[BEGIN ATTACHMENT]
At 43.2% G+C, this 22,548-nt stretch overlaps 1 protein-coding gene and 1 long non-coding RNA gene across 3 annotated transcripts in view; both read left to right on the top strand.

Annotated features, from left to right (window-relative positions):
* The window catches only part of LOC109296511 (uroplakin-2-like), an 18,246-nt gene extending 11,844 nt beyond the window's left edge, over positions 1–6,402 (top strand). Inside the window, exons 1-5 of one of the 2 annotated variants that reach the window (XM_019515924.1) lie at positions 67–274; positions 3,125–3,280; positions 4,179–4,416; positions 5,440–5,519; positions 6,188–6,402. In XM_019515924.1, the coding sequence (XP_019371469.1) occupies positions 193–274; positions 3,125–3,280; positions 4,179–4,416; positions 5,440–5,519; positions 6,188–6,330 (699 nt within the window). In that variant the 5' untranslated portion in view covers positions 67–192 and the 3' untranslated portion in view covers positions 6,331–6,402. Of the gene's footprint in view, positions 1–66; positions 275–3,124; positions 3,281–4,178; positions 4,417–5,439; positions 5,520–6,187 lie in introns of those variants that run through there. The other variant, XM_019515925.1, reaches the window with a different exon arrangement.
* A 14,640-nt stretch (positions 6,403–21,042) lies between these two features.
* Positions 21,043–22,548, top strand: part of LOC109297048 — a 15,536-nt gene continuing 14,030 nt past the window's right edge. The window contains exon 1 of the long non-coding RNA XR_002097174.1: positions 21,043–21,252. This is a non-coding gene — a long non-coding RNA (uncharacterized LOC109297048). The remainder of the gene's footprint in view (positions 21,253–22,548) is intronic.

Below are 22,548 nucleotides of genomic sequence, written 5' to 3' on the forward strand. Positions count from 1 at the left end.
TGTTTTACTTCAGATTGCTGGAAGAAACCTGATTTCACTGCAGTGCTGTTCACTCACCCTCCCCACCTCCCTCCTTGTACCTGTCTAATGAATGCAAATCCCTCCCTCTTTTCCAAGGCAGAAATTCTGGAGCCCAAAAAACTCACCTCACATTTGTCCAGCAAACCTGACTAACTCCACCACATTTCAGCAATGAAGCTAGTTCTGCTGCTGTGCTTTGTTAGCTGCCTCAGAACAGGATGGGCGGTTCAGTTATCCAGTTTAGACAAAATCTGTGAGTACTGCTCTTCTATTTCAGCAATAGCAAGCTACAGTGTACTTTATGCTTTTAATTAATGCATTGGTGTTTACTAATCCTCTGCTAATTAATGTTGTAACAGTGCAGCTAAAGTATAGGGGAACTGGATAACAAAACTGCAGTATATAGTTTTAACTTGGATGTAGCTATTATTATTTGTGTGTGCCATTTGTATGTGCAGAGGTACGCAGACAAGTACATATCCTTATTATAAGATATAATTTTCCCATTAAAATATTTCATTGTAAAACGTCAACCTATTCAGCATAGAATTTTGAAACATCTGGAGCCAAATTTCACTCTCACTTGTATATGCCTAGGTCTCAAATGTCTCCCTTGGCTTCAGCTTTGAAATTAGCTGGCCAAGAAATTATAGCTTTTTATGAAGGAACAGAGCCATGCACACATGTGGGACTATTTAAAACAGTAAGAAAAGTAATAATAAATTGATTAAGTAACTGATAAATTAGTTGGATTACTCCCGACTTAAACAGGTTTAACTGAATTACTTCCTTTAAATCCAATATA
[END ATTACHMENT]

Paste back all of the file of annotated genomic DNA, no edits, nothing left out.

At 43.2% G+C, this 22,548-nt stretch overlaps 1 protein-coding gene and 1 long non-coding RNA gene across 3 annotated transcripts in view; both read left to right on the top strand.

Annotated features, from left to right (window-relative positions):
* The window catches only part of LOC109296511 (uroplakin-2-like), an 18,246-nt gene extending 11,844 nt beyond the window's left edge, over positions 1–6,402 (top strand). Inside the window, exons 1-5 of one of the 2 annotated variants that reach the window (XM_019515924.1) lie at positions 67–274; positions 3,125–3,280; positions 4,179–4,416; positions 5,440–5,519; positions 6,188–6,402. In XM_019515924.1, the coding sequence (XP_019371469.1) occupies positions 193–274; positions 3,125–3,280; positions 4,179–4,416; positions 5,440–5,519; positions 6,188–6,330 (699 nt within the window). In that variant the 5' untranslated portion in view covers positions 67–192 and the 3' untranslated portion in view covers positions 6,331–6,402. Of the gene's footprint in view, positions 1–66; positions 275–3,124; positions 3,281–4,178; positions 4,417–5,439; positions 5,520–6,187 lie in introns of those variants that run through there. The other variant, XM_019515925.1, reaches the window with a different exon arrangement.
* A 14,640-nt stretch (positions 6,403–21,042) lies between these two features.
* Positions 21,043–22,548, top strand: part of LOC109297048 — a 15,536-nt gene continuing 14,030 nt past the window's right edge. The window contains exon 1 of the long non-coding RNA XR_002097174.1: positions 21,043–21,252. This is a non-coding gene — a long non-coding RNA (uncharacterized LOC109297048). The remainder of the gene's footprint in view (positions 21,253–22,548) is intronic.

Below are 22,548 nucleotides of genomic sequence, written 5' to 3' on the forward strand. Positions count from 1 at the left end.
TGTTTTACTTCAGATTGCTGGAAGAAACCTGATTTCACTGCAGTGCTGTTCACTCACCCTCCCCACCTCCCTCCTTGTACCTGTCTAATGAATGCAAATCCCTCCCTCTTTTCCAAGGCAGAAATTCTGGAGCCCAAAAAACTCACCTCACATTTGTCCAGCAAACCTGACTAACTCCACCACATTTCAGCAATGAAGCTAGTTCTGCTGCTGTGCTTTGTTAGCTGCCTCAGAACAGGATGGGCGGTTCAGTTATCCAGTTTAGACAAAATCTGTGAGTACTGCTCTTCTATTTCAGCAATAGCAAGCTACAGTGTACTTTATGCTTTTAATTAATGCATTGGTGTTTACTAATCCTCTGCTAATTAATGTTGTAACAGTGCAGCTAAAGTATAGGGGAACTGGATAACAAAACTGCAGTATATAGTTTTAACTTGGATGTAGCTATTATTATTTGTGTGTGCCATTTGTATGTGCAGAGGTACGCAGACAAGTACATATCCTTATTATAAGATATAATTTTCCCATTAAAATATTTCATTGTAAAACGTCAACCTATTCAGCATAGAATTTTGAAACATCTGGAGCCAAATTTCACTCTCACTTGTATATGCCTAGGTCTCAAATGTCTCCCTTGGCTTCAGCTTTGAAATTAGCTGGCCAAGAAATTATAGCTTTTTATGAAGGAACAGAGCCATGCACACATGTGGGACTATTTAAAACAGTAAGAAAAGTAATAATAAATTGATTAAGTAACTGATAAATTAGTTGGATTACTCCCGACTTAAACAGGTTTAACTGAATTACTTCCTTTAAATCCAATATA